With this in mind and based on our experience with Hurricane Irene, some possible steps you can take include:

  • Review existing emergency plans with your department heads to understand what risks exist in your community. For example, communities with designated floodplains should estimate the number of homes that would be impacted in a worst-case flood to determine the number of people you may have to evacuate and shelter. Once determined, work to identify shelters, the people who will staff them and the agreements needed to insure their availability. Identify how you would transport individuals who do not have their own vehicles to shelters.

    Understand how you would transport and shelter individuals with special needs. Since many people are reluctant to leave their homes if they have pets, identify how you will deal with animal evacuations. Importantly, identify gaps that you can’t address and work with your county to determine alternative solutions.

  • Develop listings of your citizens with special needs and address their requirements for transportation, sheltering and healthcare in your plans.

  • Keep in mind that your community’s biggest emergency planning challenge may not be flooding. In discussions with your Fire, Police and Emergency Management leadership you may determine that the consequences from an industrial accident at a local facility may be far worse. In any case, plan effectively for those events with high consequence and some likelihood of occurring.

  • Require a biannual status briefing at a scheduled community working meeting with all agencies and elected officials. Have all departments identify planning areas that require updates; agree on a yearly tabletop exercise to identify areas of weakness and corrective actions that need to be taken; provide a listing of training sessions or online opportunities for all public officials; and, importantly maintain awareness of the need to maintain an operational planning effort.

  • Communications are the foundation of any response to a catastrophic event. However, communications can quickly become overwhelmed or damaged in a major event. Thus, it is important to ensure alternate means of communications in the event that traditional communications are temporarily lost. For instance, in very high winds telephone poles snap, cell towers can be damaged and initial communications can be very limited.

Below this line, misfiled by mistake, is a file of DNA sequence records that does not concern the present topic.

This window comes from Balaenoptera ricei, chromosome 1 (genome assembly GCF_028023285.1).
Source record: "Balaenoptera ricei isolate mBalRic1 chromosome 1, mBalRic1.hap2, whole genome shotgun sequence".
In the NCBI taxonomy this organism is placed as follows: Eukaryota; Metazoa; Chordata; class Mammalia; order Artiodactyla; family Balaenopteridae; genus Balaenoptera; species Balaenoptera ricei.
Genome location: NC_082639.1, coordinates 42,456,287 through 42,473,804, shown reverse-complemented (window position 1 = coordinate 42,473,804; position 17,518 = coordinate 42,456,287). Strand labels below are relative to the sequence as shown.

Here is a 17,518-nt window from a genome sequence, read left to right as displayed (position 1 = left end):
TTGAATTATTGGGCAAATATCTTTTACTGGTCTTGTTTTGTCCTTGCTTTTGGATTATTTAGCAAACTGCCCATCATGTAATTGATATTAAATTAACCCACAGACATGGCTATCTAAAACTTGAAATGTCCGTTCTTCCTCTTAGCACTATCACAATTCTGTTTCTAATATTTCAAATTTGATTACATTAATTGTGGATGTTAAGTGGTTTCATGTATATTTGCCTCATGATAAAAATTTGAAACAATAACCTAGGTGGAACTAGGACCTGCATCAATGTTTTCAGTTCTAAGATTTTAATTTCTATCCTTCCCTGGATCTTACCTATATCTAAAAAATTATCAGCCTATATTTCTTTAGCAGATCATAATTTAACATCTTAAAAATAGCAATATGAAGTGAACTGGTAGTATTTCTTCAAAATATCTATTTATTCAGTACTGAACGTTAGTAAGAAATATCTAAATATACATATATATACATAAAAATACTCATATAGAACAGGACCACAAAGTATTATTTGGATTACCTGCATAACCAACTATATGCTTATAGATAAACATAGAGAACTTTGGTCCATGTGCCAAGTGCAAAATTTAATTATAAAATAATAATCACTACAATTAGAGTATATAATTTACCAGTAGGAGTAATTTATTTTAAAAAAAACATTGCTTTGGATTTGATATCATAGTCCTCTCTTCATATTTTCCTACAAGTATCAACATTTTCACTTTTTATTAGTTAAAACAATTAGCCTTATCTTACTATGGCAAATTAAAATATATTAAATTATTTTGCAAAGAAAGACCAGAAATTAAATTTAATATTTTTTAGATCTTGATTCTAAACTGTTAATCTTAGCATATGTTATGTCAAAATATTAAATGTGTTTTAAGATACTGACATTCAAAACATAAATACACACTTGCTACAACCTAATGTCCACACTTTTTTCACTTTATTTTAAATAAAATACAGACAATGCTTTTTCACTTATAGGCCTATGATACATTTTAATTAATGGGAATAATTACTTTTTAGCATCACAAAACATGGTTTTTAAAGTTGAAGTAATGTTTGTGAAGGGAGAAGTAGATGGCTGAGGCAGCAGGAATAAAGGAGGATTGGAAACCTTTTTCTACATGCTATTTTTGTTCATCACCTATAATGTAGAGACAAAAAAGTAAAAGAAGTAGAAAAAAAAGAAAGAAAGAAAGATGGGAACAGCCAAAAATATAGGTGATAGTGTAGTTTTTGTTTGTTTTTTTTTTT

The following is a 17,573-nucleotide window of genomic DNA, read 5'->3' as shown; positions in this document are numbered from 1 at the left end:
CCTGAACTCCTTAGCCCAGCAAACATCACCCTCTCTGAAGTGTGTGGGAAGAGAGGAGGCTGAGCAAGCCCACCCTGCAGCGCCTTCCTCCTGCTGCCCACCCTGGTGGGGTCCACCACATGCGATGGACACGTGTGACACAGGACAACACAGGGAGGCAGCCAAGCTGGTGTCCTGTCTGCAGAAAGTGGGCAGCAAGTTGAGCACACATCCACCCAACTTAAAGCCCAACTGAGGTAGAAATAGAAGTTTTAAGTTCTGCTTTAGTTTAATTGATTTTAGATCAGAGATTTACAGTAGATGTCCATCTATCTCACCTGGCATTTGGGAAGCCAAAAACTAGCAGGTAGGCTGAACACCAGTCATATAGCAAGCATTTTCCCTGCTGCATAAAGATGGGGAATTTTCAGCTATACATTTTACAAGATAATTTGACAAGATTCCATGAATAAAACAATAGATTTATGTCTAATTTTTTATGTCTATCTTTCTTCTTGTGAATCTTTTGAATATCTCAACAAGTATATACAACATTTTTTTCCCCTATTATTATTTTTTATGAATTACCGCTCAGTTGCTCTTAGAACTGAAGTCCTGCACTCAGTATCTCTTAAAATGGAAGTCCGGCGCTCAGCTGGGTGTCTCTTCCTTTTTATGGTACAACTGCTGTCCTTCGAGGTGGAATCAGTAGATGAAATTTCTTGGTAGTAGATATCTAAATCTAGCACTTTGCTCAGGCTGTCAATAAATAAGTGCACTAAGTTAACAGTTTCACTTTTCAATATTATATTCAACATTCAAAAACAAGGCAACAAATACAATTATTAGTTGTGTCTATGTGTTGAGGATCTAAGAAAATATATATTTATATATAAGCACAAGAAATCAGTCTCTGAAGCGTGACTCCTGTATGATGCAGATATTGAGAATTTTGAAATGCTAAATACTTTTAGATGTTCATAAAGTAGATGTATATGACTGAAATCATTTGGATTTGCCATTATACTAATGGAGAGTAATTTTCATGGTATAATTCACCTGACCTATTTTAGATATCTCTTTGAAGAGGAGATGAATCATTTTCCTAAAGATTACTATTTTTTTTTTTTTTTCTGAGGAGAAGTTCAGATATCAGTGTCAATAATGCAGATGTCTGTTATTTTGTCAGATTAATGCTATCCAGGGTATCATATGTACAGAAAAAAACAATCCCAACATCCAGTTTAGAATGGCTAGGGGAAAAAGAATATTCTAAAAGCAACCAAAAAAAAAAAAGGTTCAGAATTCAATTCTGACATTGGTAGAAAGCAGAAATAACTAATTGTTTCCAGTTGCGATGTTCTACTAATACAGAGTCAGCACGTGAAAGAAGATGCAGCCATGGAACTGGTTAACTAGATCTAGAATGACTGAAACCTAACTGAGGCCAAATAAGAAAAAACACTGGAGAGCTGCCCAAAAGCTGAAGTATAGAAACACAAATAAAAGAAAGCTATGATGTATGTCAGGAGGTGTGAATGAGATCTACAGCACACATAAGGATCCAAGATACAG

• Make sure that your key personnel develop their own family plans. Otherwise, they may not have the comfort level to do their jobs during an emergency. Too often, people we rely on during a major event are busy ensuring the safety of their own families and are therefore unavailable to us. The better prepared their families are, the more available they will be to you when you need them.

  • The more prepared your citizens are to deal with a major event, the less assistance they will require. This will free your personnel to address major problems. Too many of our citizens are not sufficiently prepared and therefore tax the system when events occur. Thus, spend time now to stress the importance of family preparedness plans to your citizens. Develop and use specific messaging for potential events which may require evacuation, sheltering and other protective actions. Provide preparedness training for your communities. Seek assistance from the Office of Homeland Security and Preparedness for appropriate training materials.